There were many beauties in the garden this morning, but Bellevalia turkestanica (or atroviolacea to its friends) was definitely posing for the camera.
It may be cold outside but that’s not putting Bellevalia dubia off from putting on a fine show this morning.
Two weeks ago it was looking like a frog, now it has become a handsome prince 🙂
A native to many countries around the Mediterranean, I’m pleased to welcome the elegant Bellevalia trifoliata into my garden 🙂
Bellevalia kurdistanica revelling in a spot of spring sunshine.
Lovely distinctive pale blue flowers with white lobes, Muscari armeniacum ‘Valerie Finnis’ was named after a distinguished British Horticulturalist.
Valerie Finnis was a specialist in Alpine Plants and was associated with the Waterperry Horticulture School for Women for over 28 years. The site is now known as Waterperry Gardens a private business which opens the 8 acre garden to the public.
This low growing Bellevalia cyanopoda is displaying beautifully a purple stem, purple pedicels and unusual blue buds which open to white, with purple stamen.
The word ‘cyanopoda’ actually suggests blue feet!
The flowers are beginning to open on Bellevalia turkestanica also known by the synonym Bellevalia atroviolacea.
‘Atro’ means ‘darkest’ and this unusual and beautiful plant displays the darkest blue of all the Bellevalias.
In the world of Muscari cultivation there are many varieties which have lovely names… but who fail to live up to expectation.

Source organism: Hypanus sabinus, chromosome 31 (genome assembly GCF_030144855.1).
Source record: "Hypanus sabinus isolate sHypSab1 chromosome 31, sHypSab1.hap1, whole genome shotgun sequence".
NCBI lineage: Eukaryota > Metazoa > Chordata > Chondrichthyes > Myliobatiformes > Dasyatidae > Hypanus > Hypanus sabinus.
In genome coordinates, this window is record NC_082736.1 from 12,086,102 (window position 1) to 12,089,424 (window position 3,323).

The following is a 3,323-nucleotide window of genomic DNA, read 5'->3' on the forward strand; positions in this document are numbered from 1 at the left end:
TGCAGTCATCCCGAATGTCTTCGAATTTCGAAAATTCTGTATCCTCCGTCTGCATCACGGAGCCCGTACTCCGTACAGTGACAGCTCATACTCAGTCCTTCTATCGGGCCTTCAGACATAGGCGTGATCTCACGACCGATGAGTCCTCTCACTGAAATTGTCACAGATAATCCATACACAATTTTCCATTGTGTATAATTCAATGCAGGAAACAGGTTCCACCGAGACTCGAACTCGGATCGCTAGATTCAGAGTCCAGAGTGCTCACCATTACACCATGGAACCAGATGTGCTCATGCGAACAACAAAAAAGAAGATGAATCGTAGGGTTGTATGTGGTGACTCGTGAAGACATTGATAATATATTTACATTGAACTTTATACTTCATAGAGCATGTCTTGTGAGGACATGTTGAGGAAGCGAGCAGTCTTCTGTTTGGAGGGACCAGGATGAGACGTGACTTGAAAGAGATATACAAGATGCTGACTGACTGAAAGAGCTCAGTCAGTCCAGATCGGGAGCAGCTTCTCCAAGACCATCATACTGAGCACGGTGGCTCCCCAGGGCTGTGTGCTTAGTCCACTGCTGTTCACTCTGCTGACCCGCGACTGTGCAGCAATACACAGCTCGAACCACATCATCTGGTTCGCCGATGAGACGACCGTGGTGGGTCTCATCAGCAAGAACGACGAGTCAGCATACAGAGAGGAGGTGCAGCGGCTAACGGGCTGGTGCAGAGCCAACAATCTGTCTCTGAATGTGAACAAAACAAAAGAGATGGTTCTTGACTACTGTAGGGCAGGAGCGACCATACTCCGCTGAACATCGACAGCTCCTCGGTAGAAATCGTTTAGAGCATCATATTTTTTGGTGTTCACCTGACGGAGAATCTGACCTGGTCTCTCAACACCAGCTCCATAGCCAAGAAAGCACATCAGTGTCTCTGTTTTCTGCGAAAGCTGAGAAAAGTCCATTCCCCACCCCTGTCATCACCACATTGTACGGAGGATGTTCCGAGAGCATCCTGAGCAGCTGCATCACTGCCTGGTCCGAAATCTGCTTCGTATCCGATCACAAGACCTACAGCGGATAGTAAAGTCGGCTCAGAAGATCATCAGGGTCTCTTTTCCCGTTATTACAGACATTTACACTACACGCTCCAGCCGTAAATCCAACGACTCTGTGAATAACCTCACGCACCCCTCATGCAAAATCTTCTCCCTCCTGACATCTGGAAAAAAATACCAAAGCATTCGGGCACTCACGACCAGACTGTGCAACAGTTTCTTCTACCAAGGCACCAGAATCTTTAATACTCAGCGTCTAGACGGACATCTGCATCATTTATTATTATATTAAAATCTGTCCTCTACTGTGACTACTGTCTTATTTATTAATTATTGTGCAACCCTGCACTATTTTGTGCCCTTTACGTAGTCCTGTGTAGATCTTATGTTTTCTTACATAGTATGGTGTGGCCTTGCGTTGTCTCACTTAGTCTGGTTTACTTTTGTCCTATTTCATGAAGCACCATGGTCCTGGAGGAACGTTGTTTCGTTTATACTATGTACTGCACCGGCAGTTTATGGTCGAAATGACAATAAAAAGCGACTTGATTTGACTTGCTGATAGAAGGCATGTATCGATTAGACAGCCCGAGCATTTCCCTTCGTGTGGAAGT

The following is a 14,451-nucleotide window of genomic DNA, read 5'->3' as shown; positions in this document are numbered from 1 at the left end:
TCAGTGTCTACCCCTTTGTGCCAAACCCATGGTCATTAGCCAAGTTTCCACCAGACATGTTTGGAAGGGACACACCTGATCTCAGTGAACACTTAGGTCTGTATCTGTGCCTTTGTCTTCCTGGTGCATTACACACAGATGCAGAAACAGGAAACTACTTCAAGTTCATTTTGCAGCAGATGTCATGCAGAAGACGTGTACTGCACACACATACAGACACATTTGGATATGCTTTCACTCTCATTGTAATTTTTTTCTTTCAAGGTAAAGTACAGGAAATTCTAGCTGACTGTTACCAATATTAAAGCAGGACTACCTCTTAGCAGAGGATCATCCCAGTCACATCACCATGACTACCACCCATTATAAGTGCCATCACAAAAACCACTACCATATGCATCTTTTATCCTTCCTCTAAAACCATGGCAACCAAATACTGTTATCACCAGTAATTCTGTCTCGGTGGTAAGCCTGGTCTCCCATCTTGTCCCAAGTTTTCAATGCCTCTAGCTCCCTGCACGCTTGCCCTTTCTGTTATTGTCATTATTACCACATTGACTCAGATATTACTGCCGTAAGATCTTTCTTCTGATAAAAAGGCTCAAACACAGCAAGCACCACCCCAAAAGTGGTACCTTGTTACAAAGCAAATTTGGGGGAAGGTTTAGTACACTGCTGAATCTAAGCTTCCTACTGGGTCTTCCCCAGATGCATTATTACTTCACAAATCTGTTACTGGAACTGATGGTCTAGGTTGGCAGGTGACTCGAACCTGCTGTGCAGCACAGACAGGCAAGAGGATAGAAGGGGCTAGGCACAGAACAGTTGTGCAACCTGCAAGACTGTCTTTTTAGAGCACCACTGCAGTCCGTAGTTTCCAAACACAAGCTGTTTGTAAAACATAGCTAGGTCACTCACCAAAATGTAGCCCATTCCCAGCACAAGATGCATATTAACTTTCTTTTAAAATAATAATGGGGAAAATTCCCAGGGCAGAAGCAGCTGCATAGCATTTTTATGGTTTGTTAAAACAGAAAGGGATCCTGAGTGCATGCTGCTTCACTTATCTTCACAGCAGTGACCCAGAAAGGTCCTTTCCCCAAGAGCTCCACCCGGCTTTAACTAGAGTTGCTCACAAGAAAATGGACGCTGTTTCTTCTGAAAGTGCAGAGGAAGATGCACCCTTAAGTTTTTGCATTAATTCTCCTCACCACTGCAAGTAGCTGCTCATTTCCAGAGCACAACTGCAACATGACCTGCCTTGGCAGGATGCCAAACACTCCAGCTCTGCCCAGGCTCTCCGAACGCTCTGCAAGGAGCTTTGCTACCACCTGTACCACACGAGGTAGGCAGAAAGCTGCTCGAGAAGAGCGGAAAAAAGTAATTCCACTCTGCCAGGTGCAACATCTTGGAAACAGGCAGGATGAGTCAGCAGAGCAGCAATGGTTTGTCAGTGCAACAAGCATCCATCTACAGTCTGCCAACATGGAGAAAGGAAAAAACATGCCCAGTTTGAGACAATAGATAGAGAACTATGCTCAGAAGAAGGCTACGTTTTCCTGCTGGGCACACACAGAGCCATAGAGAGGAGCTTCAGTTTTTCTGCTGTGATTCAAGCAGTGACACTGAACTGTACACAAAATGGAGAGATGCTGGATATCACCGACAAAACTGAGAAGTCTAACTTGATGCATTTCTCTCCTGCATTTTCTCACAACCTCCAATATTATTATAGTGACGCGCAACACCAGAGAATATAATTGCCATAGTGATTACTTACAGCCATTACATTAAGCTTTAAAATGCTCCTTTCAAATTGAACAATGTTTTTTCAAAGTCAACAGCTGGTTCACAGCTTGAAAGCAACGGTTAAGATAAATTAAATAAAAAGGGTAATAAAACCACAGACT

I think Muscari ‘Ocean Magic’ is an exception. There is something very much like an ocean wave in its colouration as it opens its buds. A real beauty, well named.
So Bellevalia’s are new to me and I genuinely did not know what to expect.
As far as I can see so far they are a weird and wonderful world of curious pleasures 🙂
Bellevalia longistyla has a dark stem at its centre and delightful purple stamen inside white, green veined flowers.
The flower buds are gradually loosing their elegant, upright poise. A bit like a Victorian lady undoing her tight corset and suddenly letting it all hang out!
Sometimes it is not about the flowers being fully open.
Sometimes there is just a perfect moment, when the lower flowers are just opening, the buds are still displaying their interesting early colour and the flowers at the top are looking amazing in the low light of a gloomy afternoon.
Muscari pulchellum pulchellum is more than living up to its Latin name today.